|The rhythm of the nursing home|
|Timing of visits|
|Length of visits|
|Who should go?|
|What should you do?|
|The off-grounds pass|
|Leaving and returning: Practical considerations|
|Getting out the door (and back in at the end)|
|Staying connected between visits|
|Contact by mail|
|Establishing a communication routine|
|8||Confrontation or Partnership—It's Up to You: A|
|Down-and-Dirty Guide to Nursing Home Politics||130|
|Nursing home staff: The cast of characters|
|Therapies and ancillary services|
|Housekeeping and maintenance|
|Allied and support services|
|Admissions, billing, and human resources|
|Interfacing with staff: Your arenas of influence|
|Admission review meetings: Where plans are formed|
|Care plan meetings: Where decisions are made|
|Resident and family councils: Where concerns are voiced|
|Interactions with caregivers: Where family|
|and staff connect|
|Constructive interventions: How to get what you want|
|(and be loved while you're doing it)|
|When complaining is the only way|
|Legal rights of residents|
|Legal rights of family members|
|9||Old Age Ain't for Sissies: Late-Life Medical Problems and|
|How to Deal With Them||151|
|The aging body: Different parts work at different speeds|
|Some processes slow as we age|
|Some processes accelerate as we age|
|Some things never change|
|Common medical problems in nursing home residents|
|Dementias and other neurological syndromes|
|Vascular and cardiac diseases|
|Metabolic and endocrine diseases|
|Diseases of the eye|
|Renal and urinary disorders|
|Why treat it if you can't make it better?|
|10||A Realistic Approach to Behavior Problems: No More Peeing|
|in the Petunias||171|
|Behavior problems: Causes and treatments|
|Common behavior problems in nursing home residents|
|Insulting and accusing others|
|Repetitive questioning and repetitious behavior|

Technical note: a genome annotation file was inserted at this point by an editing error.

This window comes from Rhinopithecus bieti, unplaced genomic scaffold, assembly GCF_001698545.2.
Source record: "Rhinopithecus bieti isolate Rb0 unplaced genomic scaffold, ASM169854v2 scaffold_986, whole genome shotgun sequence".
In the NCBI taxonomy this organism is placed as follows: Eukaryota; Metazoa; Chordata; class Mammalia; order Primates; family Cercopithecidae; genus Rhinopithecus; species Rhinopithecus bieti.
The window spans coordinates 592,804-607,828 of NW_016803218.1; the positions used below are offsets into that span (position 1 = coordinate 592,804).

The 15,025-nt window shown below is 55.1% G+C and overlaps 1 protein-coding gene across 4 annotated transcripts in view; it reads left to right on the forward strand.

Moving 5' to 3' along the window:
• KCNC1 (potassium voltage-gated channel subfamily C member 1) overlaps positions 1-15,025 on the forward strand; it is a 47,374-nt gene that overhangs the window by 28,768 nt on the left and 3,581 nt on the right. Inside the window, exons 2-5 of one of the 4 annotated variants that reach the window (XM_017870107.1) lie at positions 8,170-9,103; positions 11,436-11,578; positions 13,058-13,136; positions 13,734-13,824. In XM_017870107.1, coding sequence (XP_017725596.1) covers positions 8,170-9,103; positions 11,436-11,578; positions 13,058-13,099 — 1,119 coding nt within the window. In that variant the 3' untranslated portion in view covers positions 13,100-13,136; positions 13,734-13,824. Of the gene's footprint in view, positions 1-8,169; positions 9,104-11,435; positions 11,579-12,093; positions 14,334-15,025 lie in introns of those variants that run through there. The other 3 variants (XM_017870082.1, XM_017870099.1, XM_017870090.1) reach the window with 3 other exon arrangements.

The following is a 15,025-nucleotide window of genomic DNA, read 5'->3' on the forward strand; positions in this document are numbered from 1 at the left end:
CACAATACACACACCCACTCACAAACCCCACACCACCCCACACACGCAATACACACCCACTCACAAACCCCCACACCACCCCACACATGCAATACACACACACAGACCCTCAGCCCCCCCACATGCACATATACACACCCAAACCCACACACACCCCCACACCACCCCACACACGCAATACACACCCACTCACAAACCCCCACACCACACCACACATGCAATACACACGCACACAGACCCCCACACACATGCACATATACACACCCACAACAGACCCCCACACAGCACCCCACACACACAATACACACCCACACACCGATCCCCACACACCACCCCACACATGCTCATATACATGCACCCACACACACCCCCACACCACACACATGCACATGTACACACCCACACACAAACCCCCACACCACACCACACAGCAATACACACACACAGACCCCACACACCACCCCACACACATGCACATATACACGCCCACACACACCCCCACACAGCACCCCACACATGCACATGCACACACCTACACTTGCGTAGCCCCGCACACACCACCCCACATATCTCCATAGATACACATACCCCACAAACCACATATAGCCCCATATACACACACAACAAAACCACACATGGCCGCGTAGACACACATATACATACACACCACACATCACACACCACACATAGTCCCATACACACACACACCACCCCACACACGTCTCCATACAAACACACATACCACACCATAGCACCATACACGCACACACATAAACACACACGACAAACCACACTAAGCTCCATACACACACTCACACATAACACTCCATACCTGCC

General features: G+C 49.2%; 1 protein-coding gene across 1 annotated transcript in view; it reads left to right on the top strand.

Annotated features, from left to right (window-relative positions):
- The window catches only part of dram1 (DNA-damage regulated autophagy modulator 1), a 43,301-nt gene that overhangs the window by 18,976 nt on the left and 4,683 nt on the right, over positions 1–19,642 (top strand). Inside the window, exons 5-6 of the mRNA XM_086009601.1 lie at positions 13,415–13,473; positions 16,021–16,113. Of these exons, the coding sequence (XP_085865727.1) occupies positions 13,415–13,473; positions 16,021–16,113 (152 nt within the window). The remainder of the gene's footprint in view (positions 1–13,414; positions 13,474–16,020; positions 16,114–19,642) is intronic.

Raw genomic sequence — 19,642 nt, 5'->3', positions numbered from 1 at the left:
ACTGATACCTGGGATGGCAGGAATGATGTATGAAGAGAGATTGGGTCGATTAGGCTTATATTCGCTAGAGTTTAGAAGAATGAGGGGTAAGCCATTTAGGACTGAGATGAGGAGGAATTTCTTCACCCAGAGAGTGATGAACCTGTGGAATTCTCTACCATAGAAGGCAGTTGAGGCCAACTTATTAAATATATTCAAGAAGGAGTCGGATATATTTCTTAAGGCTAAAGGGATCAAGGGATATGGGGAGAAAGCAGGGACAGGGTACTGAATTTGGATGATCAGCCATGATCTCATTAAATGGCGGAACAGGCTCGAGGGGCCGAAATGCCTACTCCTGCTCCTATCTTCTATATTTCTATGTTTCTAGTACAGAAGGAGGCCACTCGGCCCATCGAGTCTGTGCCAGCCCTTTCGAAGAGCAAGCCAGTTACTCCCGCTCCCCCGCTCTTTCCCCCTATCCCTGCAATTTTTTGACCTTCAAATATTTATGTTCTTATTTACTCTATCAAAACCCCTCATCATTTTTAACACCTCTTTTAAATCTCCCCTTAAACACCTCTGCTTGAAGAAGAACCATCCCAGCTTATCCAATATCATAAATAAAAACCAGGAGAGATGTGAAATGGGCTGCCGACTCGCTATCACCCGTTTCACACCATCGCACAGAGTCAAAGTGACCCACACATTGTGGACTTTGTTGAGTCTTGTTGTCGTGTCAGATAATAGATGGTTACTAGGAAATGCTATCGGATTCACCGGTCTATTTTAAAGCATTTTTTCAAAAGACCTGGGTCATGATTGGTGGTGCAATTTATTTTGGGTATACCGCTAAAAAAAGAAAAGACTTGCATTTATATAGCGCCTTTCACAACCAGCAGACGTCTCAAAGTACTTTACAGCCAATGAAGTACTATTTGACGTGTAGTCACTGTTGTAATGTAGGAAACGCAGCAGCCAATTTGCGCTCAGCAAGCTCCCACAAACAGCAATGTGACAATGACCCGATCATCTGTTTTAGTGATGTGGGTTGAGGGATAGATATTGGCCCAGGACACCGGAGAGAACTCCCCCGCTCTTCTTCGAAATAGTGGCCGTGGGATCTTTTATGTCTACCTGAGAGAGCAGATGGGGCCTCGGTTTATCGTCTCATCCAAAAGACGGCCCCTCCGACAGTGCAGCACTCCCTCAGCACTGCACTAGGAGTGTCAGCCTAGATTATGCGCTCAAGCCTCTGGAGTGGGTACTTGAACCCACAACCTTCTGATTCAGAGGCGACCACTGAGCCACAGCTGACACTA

|Refusing to eat|
|Inappropriate sexual behavior|
|Hidden factors that set the stage for problems|
|The wrong neighbors|
|Knowing when to call in the experts|
|Signs that a quick response is needed|
|What you should do|
|What staff will do|
|The suicidal nursing home patient|
|What to look for|
|What to do|
|Maintaining a good relationship with the troubled loved one|
|Tips for adult children|
|Tips for spouses|
|Tips for siblings|
|11. When Things Get Better: The Transition Back Home||191|
|Discharge planning meetings|
|The nuts and bolts of discharge: Three key tasks|
|Establishing current level of care needs|
|Determining the appropriate setting|
|Establishing follow-up services|
|Legal and financial arrangements, revisited|
|Social Security and its limitations|
|Making the home safe and secure|
|Orienting cues and memory aids|
|12. When It's Time to Let Go: Hospice and Beyond||211|
|The pros and cons of aggressive interventions|
|Arguments in favor of aggressive end-of-life care|
|Arguments against aggressive end-of-life care|
|The hospice option|
|What is hospice?|
|What can hospice do?|
|Who is eligible for hospice?|
|Emotional reactions to the end of life|
|The patient's perspective|
|The family's perspective|
|Physical changes at life's end|
|Grieving your loss|
|Epilogue: You've Come This Far and You've Survived||230|
|Checklists, Worksheets, and Resources||235|
|Home Health Care Comparison Checklist|
|Nursing Home Comparison Checklist|
|Personal Documents and Papers|
|What to Bring to the Nursing Home|
|Records a Nursing Home May Request|
|Monthly Income and Expenses Worksheet|
|Calculating a Person's Net Worth|
|Resource and Contact Information|
|Agencies on Aging Contact Information|
|Eldercare Products and Services|
|Home Care Agency Contact/Accreditation Information|
|Long-Term-Care Ombudsman Contact Information|
|Medicare, Medicaid, and Other Insurance Information|
|Mental Health Information|
|National Organizations/Advocacy Groups Related to Aging|
|Nursing Home Contact/Accreditation Information|
|Physical and Occupational Therapy|
|About the Authors||270|